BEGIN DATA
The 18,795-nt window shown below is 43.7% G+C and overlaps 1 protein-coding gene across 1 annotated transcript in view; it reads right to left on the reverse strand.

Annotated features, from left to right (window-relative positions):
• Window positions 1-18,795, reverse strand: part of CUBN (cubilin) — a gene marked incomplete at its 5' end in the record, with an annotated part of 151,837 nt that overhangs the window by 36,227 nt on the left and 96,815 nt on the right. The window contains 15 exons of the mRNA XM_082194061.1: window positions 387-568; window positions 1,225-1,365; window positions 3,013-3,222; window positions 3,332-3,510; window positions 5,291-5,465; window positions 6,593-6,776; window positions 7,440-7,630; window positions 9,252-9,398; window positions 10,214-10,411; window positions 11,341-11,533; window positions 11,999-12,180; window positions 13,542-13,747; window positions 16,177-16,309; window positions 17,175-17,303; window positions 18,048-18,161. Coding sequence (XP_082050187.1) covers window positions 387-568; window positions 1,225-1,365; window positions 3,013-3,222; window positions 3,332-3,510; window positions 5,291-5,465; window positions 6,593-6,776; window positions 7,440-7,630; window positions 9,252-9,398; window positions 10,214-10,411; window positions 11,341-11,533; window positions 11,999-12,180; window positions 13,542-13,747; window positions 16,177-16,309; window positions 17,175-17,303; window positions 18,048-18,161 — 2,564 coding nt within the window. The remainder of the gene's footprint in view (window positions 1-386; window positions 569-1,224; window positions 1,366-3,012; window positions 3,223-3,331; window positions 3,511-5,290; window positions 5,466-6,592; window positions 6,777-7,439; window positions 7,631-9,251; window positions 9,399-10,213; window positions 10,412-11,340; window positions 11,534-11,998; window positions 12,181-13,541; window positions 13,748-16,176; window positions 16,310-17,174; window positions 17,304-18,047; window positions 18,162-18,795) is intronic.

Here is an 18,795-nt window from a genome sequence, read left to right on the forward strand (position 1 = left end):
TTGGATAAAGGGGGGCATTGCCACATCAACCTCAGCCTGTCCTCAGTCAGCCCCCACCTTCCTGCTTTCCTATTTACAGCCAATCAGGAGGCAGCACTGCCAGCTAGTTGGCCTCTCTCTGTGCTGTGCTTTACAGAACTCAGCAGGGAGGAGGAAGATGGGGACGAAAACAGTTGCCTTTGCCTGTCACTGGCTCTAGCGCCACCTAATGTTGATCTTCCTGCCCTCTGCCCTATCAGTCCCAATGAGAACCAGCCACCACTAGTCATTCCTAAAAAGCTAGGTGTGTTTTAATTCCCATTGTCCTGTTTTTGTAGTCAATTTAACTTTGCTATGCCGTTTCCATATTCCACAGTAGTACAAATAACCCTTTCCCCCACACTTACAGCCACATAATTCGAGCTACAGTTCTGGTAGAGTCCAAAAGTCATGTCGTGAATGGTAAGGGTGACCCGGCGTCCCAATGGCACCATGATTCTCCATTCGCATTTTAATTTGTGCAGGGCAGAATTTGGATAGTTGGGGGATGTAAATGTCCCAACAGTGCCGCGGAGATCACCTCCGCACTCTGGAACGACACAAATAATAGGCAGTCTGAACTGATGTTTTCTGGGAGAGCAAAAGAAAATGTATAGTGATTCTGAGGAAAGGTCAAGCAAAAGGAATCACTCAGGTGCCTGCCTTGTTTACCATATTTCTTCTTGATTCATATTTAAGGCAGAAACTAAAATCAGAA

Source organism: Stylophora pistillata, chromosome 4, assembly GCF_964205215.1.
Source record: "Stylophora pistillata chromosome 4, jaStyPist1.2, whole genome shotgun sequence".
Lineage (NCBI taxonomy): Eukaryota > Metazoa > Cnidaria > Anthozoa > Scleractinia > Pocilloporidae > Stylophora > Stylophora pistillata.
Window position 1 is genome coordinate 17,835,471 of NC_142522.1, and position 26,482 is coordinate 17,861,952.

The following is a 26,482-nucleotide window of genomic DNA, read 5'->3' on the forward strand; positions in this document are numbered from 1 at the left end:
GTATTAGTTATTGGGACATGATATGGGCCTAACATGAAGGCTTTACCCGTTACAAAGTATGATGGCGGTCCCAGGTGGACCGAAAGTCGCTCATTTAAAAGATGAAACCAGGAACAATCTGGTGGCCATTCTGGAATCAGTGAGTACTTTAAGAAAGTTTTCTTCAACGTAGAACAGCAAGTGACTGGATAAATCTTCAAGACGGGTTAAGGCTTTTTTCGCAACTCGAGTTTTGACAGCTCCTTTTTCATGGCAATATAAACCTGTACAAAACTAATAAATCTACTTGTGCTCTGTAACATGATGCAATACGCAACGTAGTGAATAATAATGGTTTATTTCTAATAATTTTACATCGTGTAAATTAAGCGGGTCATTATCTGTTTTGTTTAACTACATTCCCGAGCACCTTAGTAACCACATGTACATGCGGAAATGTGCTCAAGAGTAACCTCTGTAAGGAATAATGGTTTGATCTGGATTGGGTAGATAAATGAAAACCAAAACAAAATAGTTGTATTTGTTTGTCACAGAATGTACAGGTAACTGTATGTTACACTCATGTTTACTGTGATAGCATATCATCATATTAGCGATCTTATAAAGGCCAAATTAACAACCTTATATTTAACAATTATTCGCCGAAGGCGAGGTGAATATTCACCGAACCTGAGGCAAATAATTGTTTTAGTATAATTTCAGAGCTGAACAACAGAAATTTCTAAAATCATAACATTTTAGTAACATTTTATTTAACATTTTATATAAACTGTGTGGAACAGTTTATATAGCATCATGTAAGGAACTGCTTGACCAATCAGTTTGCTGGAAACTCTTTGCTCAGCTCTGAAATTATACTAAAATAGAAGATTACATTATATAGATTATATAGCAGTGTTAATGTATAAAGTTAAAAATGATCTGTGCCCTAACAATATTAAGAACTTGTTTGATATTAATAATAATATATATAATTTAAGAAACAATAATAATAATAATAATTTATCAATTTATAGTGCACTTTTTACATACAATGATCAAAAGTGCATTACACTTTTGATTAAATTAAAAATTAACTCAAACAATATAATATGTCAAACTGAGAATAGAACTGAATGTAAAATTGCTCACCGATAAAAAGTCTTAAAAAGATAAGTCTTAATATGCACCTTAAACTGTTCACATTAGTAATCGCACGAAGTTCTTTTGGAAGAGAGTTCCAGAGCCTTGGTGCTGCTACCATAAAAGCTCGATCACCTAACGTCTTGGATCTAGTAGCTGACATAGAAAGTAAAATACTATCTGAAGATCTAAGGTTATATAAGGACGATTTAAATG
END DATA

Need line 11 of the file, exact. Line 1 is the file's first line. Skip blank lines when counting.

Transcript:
GTATTAGTTATTGGGACATGATATGGGCCTAACATGAAGGCTTTACCCGTTACAAAGTATGATGGCGGTCCCAGGTGGACCGAAAGTCGCTCATTTAAAAGATGAAACCAGGAACAATCTGGTGGCCATTCTGGAATCAGTGAGTACTTTAAGAAAGTTTTCTTCAACGTAGAACAGCAAGTGACTGGATAAATCTTCAAGACGGGTTAAGGCTTTTTTCGCAACTCGAGTTTTGACAGCTCCTTTTTCATGGCAATATAAACCTGTACAAAACTAATAAATCTACTTGTGCTCTGTAACATGATGCAATACGCAACGTAGTGAATAATAATGGTTTATTTCTAATAATTTTACATCGTGTAAATTAAGCGGGTCATTATCTGTTTTGTTTAACTACATTCCCGAGCACCTTAGTAACCACATGTACATGCGGAAATGTGCTCAAGAGTAACCTCTGTAAGGAATAATGGTTTGATCTGGATTGGGTAGATAAATGAAAACCAAAACAAAATAGTTGTATTTGTTTGTCACAGAATGTACAGGTAACTGTATGTTACACTCATGTTTACTGTGATAGCATATCATCATATTAGCGATCTTATAAAGGCCAAATTAACAACCTTATATTTAACAATTATTCGCCGAAGGCGAGGTGAATATTCACCGAACCTGAGGCAAATAATTGTTTTAGTATAATTTCAGAGCTGAACAACAGAAATTTCTAAAATCATAACATTTTAGTAACATTTTATTTAACATTTTATATAAACTGTGTGGAACAGTTTATATAGCATCATGTAAGGAACTGCTTGACCAATCAGTTTGCTGGAAACTCTTTGCTCAGCTCTGAAATTATACTAAAATAGAAGATTACATTATATAGATTATATAGCAGTGTTAATGTATAAAGTTAAAAATGATCTGTGCCCTAACAATATTAAGAACTTGTTTGATATTAATAATAATATATATAATTTAAGAAACAATAATAATAATAATAATTTATCAATTTATAGTGCACTTTTTACATACAATGATCAAAAGTGCATTACACTTTTGATTAAATTAAAAATTAACTCAAACAATATAATATGTCAAACTGAGAATAGAACTGAATGTAAAATTGCTCACCGATAAAAAGTCTTAAAAAGATAAGTCTTAATATGCACCTTAAACTGTTCACATTAGTAATCGCACGAAGTTCTTTTGGAAGAGAGTTCCAGAGCCTTGGTGCTGCTACCATAAAAGCTCGATCACCTAACGTCTTGGATCTAGTAGCTGACATAGAAAGTAAAATACTATCTGAAGATCTAAGGTTATATAAGGACGATTTAAATG